Traditional style, or “candy bar” phones are just that, a standard phone with no special design twists or anything. These are the straight phones with a screen and buttons right below it. Flip and slide phones aren't for everyone so a lot of companies are still making phones in this style, especially smart phone manufacturers because almost all those phones are of this design type. These phones are sometimes a bit bulky and long in the pockets, but there are plenty of holsters available to take care of that. A lot of phone manufacturers are also starting to make “candy bar” phone models that have an emphasis on an ultra-thin design which is obviously a lot more pocket friendly. Other than the larger size downside to these phones, the other major downside is that the screen and keys are all left unprotected and very volatile to scratches or accidental button pushes if the phone isn't locked.

Flip phones are still one of the more popular designs on the market because of the small footprint they have when folded up (and of course some of the cool designs manufacturers are starting to release with these phones). Flip phones used to be known for being a bit bulky when folded but most phones made in the past few years are now substantially thinner in this regard. Double-flip phones are a newer style of phone that introduce a couple ways to be opened. You can flip them up like you would with standard flip phones when you want to make a call but they also flip on the other axis as well. When opened this second way they commonly operate the screen in a landscape mode while allowing a QWERTY keyboard between the number keys to be used for text. Alongside the small size and flashy looks of flip phones, they also bring along protection from the keys being bumped and pressed when they are closed, and protection from the screen being scratched as well. With the traditional “candy bar” style of phone, users generally have to enable a keypad lock before sticking it in their pocket or in a holster to prevent unwanted key presses.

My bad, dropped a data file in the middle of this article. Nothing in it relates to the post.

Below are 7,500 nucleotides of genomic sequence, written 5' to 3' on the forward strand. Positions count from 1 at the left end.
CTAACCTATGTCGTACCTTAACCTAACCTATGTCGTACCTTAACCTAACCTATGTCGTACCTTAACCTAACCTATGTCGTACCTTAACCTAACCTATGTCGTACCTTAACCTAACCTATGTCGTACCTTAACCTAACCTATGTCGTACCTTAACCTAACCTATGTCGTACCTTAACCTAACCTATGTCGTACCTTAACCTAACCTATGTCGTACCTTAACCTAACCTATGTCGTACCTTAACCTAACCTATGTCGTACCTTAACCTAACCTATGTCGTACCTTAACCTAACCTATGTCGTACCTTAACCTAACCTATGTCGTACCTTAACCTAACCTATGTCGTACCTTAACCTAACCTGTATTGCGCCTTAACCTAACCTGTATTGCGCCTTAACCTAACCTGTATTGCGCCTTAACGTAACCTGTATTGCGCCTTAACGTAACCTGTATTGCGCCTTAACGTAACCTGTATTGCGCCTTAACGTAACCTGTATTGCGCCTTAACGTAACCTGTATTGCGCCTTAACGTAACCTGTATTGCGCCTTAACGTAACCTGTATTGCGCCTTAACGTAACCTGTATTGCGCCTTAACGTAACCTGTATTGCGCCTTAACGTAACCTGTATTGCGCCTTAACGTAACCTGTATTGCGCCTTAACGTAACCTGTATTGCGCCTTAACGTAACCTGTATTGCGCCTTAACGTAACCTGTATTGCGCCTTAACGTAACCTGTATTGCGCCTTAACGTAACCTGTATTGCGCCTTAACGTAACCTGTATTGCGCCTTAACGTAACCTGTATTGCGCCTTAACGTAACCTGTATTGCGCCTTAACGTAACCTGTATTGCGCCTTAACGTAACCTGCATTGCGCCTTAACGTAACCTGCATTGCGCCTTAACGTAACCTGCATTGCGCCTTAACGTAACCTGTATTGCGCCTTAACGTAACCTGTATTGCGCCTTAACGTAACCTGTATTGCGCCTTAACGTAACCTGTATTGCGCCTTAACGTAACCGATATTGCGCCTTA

Slide phones are the newest of the three major mobile phone designs. These phones look very similar to a flip phone but instead of flipping open, the top panel slides back revealing a keypad on the bottom panel underneath it. These phones are great for keeping the keys protected while still leaving the screen open to view new text messages, alerts and other visual information. Since the entire top panel of these phones is usually dedicated to the screen with only a couple small buttons below it, slide phones generally have very large displays on them. These are great for viewing pictures, video and even steaming TV if you have a plan that includes that. Although most slide phones slide out in the method described above, there are some smart phones with sliding abilities that slide the other way. For these phones, you would hold them sideways and slide out a full QWERTY keyboard the long way. When slid out, the screen re-orients itself so you can hold and operate it the long way which is nice for the emailing abilities of these phones.

Camera Phone